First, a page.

Italy's high court says the investigation into the 2007 murder of British student Meredith Kercher, of which American Amanda Knox was convicted but acquitted on appeal, had "major flaws".
In March, the court acquitted Knox and her Italian ex-lover Raffaele Sollecito of Kercher's murder, ending an eight-year legal saga that saw the two convicted, acquitted and convicted again before being finally cleared.
In its 52-page explanation of the ruling released on Monday, the court underlined the absence of a "body of evidence" allowing for a conviction "beyond a reasonable doubt", saying there was no "biological trace" linking the two to the grisly murder.
Kercher, 21, died after being stabbed 47 times on November 2, 2007.
She was found half-naked, her throat slit, inside her locked bedroom in the flat she shared with Knox and two other Italian women in the central Italian university town of Perugia.
The court document said the fluctuations in the trial were the result of "major flaws" or oversights in the investigation as well as "omissions" in the police searches.
Judges said criminal investigations followed "an objectively inconsistent path" and were marred "by sensational mistakes or investigative black outs, and guilty oversights" in chasing up possible leads.
The court suggested that media frenzy over the affair distracted investigators, leading the prosecution into a "fitful search" for culprits "to be delivered to international public opinion".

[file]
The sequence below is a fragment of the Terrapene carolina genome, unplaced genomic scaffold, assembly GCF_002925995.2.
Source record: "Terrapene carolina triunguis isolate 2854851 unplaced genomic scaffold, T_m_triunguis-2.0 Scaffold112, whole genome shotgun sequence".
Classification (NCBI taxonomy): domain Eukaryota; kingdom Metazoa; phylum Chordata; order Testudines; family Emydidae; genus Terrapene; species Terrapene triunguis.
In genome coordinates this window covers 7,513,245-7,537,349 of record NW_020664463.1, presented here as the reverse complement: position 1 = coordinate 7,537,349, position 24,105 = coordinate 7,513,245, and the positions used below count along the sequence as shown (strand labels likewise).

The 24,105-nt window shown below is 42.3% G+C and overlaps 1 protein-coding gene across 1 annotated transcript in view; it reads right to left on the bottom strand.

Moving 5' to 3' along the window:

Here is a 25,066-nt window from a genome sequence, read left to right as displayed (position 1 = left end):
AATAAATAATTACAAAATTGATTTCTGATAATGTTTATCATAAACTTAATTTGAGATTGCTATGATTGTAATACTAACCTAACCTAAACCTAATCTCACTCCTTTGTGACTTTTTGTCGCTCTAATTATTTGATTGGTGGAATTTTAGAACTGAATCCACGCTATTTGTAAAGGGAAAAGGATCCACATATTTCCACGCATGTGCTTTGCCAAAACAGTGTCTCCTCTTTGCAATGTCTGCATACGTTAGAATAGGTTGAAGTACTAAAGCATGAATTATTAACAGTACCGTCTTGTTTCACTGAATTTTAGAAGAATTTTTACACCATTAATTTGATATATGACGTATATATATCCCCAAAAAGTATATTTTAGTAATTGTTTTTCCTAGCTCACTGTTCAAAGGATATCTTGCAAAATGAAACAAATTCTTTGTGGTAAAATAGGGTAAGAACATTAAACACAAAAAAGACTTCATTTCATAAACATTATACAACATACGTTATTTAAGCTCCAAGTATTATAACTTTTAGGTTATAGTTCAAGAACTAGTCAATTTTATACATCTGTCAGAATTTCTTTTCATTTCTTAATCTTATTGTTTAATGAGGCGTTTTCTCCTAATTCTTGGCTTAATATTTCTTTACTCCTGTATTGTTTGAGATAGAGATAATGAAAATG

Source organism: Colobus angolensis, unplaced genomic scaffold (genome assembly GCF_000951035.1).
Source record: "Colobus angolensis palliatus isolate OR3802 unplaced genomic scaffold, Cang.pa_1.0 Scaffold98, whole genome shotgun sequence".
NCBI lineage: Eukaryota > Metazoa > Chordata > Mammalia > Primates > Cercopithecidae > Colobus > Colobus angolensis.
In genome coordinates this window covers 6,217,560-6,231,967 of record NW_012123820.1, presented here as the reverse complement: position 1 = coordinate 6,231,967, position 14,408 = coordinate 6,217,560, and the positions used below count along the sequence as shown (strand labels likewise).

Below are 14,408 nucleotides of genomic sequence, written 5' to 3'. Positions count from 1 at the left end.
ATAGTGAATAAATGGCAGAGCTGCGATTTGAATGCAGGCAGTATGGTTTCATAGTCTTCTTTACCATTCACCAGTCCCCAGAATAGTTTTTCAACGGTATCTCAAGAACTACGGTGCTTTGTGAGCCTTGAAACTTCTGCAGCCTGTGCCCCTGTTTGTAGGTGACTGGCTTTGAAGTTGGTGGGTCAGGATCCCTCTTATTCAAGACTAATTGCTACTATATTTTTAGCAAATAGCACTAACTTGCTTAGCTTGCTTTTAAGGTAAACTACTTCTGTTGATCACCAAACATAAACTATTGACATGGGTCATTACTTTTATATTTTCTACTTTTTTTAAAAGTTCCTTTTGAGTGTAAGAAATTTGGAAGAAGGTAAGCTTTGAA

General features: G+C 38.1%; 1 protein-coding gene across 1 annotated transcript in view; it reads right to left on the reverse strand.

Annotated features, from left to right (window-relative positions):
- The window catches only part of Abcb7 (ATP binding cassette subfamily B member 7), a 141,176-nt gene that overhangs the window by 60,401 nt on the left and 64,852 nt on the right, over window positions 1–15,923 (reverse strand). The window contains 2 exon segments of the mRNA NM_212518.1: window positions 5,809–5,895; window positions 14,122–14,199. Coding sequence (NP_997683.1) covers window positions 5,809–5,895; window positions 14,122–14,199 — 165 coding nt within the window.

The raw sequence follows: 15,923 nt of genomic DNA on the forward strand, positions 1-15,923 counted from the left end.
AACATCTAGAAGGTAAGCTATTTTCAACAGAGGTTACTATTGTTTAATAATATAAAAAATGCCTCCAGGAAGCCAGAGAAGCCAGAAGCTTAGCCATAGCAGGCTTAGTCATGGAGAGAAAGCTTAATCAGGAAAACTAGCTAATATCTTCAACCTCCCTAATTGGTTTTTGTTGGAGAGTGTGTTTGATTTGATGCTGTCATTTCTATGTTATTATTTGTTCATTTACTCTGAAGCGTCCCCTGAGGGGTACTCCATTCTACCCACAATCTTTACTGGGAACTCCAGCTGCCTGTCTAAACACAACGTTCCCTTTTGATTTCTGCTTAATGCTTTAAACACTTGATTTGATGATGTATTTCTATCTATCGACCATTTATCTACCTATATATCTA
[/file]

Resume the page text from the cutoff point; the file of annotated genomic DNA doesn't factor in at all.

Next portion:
The lack of reliable forensic evidence linking Knox and Sollecito to the murder scene, and the erasure of hard drive memory on computers belonging to Knox and Kercher were cited as key examples of how officers bungled the investigation.
Ivory Coast-born drifter Rudy Guede was jailed for the murder in 2008 but, in a judgment that was to have serious implications for Knox and Sollecito, the judge in his trial ruled that he could not have acted alone.
Prosecutors maintained to the end that Knox and Sollecito fatally slashed Kercher while Guede held her down.
Knox and Sollecito were first convicted in 2009, then acquitted in 2011, when they believed they had been freed to resume normal lives.
But that decision was found to be flawed by the Court of Cassation in 2013, leading to a retrial in Florence which reinstated the initial convictions and increased Knox's sentence to 28 years and six months.
Then in a dramatic finale in March, Italy's top court threw out Knox's conviction, after 10 hours of deliberation.
Since her release, Knox had completed the language studies that took her to Perugia in the first place, found work as a journalist and reportedly become engaged.